To further solidify the link between the great race and the duo, both of whom ride and have participated in an open-to-the-public stage, or etape, of the Tour, Hutter gleefully recounts how German rider and past winner Jan Ulrich is called “man-machine and Kraftwerk-on-wheels” by the German press.

But there’s another link here too. As with Kraftwerk’s grand vision as expressed in Trans-Europa Express and other songs, the Tour is the embodiment of pan-Europeanism with riders from all over the Continent (“And worldwide too, with Australian riders very strong in it,” Hutter interjects) and interest far beyond the French who began it 100 years ago.

When I ask Hutter what it is, culturally, musically, emotionally, that feeds into Kraftwerk’s music now, the answer could have come 30 years ago.

“Like always the European, pan-European society,” he says. “Let’s remember we live half an hour from Holland. And the area where we live is part of a cultural melting pot. It’s been part of the Teutonic tradition; part of the Roman Empire; a French Napoleonic colony; we’re one hour from Belgium, two hours from France.”

Is he someone who retains optimism for the pan-European idea?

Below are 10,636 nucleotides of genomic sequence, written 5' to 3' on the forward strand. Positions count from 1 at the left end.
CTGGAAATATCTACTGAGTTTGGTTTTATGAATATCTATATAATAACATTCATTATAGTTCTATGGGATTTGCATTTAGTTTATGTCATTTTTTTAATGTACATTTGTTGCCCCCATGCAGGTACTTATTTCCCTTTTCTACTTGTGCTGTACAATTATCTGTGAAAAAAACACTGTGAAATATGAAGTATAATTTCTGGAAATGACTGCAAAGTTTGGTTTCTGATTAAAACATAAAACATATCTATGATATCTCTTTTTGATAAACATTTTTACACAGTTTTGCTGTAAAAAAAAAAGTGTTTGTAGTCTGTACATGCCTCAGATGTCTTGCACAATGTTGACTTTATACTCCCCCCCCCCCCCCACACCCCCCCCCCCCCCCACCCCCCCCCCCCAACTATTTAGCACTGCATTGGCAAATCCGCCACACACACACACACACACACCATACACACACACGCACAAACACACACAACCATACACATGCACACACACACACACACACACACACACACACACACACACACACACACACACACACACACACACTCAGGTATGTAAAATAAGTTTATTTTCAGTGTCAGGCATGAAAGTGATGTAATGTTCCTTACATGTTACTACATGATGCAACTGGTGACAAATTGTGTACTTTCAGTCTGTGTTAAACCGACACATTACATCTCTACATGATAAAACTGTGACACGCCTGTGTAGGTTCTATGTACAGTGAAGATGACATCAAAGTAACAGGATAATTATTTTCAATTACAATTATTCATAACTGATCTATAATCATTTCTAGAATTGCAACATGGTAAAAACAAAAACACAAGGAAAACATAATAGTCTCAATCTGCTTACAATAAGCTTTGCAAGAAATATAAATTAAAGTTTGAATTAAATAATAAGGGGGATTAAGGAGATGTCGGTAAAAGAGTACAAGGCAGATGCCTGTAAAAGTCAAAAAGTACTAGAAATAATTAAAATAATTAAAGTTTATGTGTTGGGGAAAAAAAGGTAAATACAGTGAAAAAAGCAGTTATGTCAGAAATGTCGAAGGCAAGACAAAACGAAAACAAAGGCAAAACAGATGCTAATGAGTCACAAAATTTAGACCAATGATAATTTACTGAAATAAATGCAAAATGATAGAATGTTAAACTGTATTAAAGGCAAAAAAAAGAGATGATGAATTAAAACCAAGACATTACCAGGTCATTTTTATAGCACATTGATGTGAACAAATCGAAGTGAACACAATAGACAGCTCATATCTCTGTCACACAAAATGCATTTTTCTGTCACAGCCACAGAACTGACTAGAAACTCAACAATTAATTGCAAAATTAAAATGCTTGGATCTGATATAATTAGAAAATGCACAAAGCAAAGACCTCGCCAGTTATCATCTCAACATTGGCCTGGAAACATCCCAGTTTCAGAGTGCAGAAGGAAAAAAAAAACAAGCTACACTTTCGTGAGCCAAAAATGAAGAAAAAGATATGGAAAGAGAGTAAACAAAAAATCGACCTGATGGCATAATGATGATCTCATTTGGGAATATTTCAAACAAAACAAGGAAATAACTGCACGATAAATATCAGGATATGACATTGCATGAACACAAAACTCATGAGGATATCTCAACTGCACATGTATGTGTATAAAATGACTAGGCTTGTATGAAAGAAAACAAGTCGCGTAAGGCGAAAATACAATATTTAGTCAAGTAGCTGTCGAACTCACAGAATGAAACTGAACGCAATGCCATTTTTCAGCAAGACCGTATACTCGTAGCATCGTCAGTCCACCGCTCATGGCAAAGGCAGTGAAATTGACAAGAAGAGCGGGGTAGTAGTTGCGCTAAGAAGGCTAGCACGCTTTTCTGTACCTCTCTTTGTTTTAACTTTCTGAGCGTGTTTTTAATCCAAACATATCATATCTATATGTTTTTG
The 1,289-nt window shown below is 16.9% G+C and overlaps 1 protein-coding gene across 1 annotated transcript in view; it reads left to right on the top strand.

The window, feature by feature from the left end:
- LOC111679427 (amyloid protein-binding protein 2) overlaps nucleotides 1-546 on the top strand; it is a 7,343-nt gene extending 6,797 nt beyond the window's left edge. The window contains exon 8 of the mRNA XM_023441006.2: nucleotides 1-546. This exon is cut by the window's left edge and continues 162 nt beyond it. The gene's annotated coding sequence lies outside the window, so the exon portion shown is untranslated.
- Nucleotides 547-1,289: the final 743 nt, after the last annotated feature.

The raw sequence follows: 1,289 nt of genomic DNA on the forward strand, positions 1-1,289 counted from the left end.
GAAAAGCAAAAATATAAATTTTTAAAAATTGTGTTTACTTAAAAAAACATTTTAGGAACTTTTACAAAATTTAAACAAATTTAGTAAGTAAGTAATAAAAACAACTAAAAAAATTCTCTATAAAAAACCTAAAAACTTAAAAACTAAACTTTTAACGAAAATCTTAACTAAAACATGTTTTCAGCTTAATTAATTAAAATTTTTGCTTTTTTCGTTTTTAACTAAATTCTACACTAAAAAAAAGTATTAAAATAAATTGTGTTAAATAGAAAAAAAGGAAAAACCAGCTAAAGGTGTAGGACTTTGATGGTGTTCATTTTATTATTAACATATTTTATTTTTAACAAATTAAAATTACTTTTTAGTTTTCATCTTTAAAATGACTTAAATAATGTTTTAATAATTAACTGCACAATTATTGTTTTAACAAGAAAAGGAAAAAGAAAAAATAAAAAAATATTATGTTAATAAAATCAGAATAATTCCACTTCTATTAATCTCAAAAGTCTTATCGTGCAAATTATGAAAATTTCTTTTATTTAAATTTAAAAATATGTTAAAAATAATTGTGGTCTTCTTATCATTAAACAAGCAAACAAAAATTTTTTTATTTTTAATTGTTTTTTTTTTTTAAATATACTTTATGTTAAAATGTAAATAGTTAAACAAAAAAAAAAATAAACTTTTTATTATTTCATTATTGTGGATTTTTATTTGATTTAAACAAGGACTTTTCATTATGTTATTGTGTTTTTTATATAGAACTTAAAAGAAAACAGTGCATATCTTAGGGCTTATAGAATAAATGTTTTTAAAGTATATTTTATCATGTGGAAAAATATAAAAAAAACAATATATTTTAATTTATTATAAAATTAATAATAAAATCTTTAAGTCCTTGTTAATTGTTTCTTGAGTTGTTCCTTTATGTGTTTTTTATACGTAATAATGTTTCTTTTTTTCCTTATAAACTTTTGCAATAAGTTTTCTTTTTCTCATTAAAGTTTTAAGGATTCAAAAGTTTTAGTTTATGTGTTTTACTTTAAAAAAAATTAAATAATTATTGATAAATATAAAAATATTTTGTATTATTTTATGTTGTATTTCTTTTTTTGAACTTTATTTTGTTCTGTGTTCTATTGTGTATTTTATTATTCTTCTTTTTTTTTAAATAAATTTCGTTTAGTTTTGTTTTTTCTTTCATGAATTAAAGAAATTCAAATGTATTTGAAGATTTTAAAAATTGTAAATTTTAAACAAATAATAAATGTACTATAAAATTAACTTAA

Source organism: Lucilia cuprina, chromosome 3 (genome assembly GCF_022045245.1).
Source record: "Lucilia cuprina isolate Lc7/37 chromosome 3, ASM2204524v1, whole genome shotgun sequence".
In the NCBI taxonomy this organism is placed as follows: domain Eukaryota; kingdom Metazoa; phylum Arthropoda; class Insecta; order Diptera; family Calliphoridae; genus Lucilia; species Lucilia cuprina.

“It is the only way to do it.”

What does he base that optimism on?

“On creative people, on cultural exchanges. It’s happening. Maybe some selfish politicians haven’t acknowledged because they don’t get the information, they’ve lost contact with the people.”

They’re not known for direct political commentary but is this something that he considers appropriate for participation?

“There’s always been an urban and ecological aspect to our music. Trans-Europe Express is like a visionary contact going through Europe. It’s all there in our music. With Autobahn we had street credibility.”

Hold on was that a joke? He laughs quietly. It was a joke. A new album, the promise of another tour of Australia “soon” and now a Kraftwerk joke. Wonders never cease.

Kraftwerk will play:

TSB Arena, Wellington, November 29

Spark Arena, Auckland, December 1

Brisbane Convention & Exhibition Centre, December 4

Aware Super Theatre, Sydney, December 6

Margaret Court Arena, Melbourne, December 8

Adelaide Entertainment Centre, December 12

Riverside Theatre, Perth, December 15